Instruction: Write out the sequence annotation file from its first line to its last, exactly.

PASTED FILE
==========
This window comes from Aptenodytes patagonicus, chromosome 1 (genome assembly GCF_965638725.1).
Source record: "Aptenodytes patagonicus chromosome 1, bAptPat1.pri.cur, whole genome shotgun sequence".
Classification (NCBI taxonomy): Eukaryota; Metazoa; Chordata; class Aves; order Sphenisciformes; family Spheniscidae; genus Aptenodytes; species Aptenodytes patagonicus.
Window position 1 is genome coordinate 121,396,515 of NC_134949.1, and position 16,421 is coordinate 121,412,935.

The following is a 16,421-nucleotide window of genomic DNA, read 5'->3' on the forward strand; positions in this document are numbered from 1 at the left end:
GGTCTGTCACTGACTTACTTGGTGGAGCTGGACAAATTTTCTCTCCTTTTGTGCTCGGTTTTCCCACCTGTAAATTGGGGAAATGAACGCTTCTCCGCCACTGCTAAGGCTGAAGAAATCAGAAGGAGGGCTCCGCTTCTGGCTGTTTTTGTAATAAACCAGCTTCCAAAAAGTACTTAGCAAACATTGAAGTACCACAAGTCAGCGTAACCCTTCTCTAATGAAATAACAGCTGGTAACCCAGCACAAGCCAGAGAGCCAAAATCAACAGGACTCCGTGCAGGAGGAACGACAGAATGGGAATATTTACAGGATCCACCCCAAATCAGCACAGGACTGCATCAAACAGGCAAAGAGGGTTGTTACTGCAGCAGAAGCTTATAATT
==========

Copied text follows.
This window comes from Aptenodytes patagonicus, chromosome 1 (genome assembly GCF_965638725.1).
Source record: "Aptenodytes patagonicus chromosome 1, bAptPat1.pri.cur, whole genome shotgun sequence".
Classification (NCBI taxonomy): Eukaryota; Metazoa; Chordata; class Aves; order Sphenisciformes; family Spheniscidae; genus Aptenodytes; species Aptenodytes patagonicus.
Window position 1 is genome coordinate 121,396,515 of NC_134949.1, and position 16,421 is coordinate 121,412,935.

The following is a 16,421-nucleotide window of genomic DNA, read 5'->3' on the forward strand; positions in this document are numbered from 1 at the left end:
GGTCTGTCACTGACTTACTTGGTGGAGCTGGACAAATTTTCTCTCCTTTTGTGCTCGGTTTTCCCACCTGTAAATTGGGGAAATGAACGCTTCTCCGCCACTGCTAAGGCTGAAGAAATCAGAAGGAGGGCTCCGCTTCTGGCTGTTTTTGTAATAAACCAGCTTCCAAAAAGTACTTAGCAAACATTGAAGTACCACAAGTCAGCGTAACCCTTCTCTAATGAAATAACAGCTGGTAACCCAGCACAAGCCAGAGAGCCAAAATCAACAGGACTCCGTGCAGGAGGAACGACAGAATGGGAATATTTACAGGATCCACCCCAAATCAGCACAGGACTGCATCAAACAGGCAAAGAGGGTTGTTACTGCAGCAGAAGCTTATAATT